Once Again In Rickety Boats, Cubans Flee To U.S.

 

Photo: U.S. Coast Guard
Photo: U.S. Coast Guard

In an unexpected echo of the refugee crisis from two decades ago, a rising tide of Cubans in rickety, cobbled-together boats is fleeing the island and showing up in the waters off Florida.
Leonardo Heredia, a 24-year-old Cuban baker, for example, tried and failed to reach the shores of Florida eight times.
Last week, he and 21 friends from his Havana neighborhood gathered the combined know-how from their respective botched migrations and made a boat using a Toyota motor, scrap stainless steel and plastic foam. Guided by a pocket-size Garmin GPS, they finally made it to Florida on Mr. Heredia’s ninth attempt.
“Things that were bad in Cuba are now worse,” Mr. Heredia said. “If there was more money in Cuba to pay for the trips, everyone would go.”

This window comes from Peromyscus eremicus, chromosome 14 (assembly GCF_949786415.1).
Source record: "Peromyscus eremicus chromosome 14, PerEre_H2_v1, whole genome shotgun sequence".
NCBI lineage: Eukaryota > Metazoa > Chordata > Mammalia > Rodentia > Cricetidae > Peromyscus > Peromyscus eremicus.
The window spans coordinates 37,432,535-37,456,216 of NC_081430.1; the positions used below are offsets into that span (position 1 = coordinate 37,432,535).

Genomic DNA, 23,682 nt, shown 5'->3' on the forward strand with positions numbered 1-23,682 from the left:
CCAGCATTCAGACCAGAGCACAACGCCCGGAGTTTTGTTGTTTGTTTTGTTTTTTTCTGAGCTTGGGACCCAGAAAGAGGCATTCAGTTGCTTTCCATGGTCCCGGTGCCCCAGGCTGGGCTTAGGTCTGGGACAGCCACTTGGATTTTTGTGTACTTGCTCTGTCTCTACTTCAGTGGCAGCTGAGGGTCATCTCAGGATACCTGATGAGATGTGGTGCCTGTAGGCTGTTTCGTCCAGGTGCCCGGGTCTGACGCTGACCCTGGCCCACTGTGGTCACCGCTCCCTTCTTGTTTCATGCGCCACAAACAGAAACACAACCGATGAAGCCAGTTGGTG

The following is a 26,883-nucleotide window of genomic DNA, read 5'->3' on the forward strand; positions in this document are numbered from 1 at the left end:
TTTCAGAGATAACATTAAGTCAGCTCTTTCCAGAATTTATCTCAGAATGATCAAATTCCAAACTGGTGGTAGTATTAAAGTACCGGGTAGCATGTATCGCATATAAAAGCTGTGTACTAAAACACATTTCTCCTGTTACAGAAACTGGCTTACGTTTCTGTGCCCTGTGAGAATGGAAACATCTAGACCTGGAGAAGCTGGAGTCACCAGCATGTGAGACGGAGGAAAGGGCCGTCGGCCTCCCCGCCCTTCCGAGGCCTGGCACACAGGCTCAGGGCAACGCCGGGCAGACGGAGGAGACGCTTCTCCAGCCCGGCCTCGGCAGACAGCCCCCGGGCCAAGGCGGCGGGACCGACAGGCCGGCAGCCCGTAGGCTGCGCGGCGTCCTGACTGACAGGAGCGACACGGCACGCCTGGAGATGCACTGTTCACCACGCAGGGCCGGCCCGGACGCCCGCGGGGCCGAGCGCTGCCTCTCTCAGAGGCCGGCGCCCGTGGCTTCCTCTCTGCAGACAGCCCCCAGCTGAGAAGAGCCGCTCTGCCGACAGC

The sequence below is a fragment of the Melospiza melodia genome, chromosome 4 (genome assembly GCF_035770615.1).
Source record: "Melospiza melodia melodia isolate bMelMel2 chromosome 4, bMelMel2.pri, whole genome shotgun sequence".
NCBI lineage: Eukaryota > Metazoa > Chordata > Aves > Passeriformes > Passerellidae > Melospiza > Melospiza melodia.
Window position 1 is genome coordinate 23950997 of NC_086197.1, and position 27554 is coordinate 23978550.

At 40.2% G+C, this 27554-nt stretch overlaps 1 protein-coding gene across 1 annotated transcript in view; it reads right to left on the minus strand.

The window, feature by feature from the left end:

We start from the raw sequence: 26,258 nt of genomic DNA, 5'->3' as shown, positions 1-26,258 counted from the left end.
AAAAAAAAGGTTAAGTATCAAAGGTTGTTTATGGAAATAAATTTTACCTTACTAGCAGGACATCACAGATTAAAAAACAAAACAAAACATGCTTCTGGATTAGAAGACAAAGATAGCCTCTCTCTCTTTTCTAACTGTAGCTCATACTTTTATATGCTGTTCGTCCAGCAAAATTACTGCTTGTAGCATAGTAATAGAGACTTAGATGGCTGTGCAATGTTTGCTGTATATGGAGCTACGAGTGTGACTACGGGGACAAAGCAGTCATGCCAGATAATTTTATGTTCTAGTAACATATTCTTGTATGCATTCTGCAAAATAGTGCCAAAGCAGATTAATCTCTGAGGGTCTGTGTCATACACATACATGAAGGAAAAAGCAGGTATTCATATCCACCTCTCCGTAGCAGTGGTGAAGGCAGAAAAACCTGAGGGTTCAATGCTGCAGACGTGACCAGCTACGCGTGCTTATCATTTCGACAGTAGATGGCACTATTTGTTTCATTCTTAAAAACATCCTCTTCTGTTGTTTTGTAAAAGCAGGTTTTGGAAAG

Not since the rafter crisis of 1994 has the United States received so many Cuban migrants. The increase highlights the consequences of a United States immigration policy that gives preferential treatment to Cubans and recent reforms on the island that loosened travel restrictions, and it puts a harsh spotlight on the growing frustration of a post-Fidel Castro Cuba.
More Cubans took to the sea last year than in any year since 2008, when Raúl Castro officially took power and the nation hummed with anticipation. Some experts fear that the recent spike in migration could be a harbinger of a mass exodus, and they caution that the unseaworthy vessels have already left a trail of deaths.

“I believe there is a silent massive exodus,” said Ramón Saúl Sánchez, an exile leader in Miami who has helped families of those who died at sea. “We are back to those times, like in 1994, when people built little floating devices and took to the ocean, whether they had relatives here or not.”

To read full story: http://www.nytimes.com/2014/10/10/us/sharp-rise-in-cuban-migration-stirs-worries-of-a-mass-exodus.html?_r=0


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One thought on “Once Again In Rickety Boats, Cubans Flee To U.S.

  1. Interesting because now that they are “allowed” to travel outside Cuba the issue of receiving “refugee” status is in question

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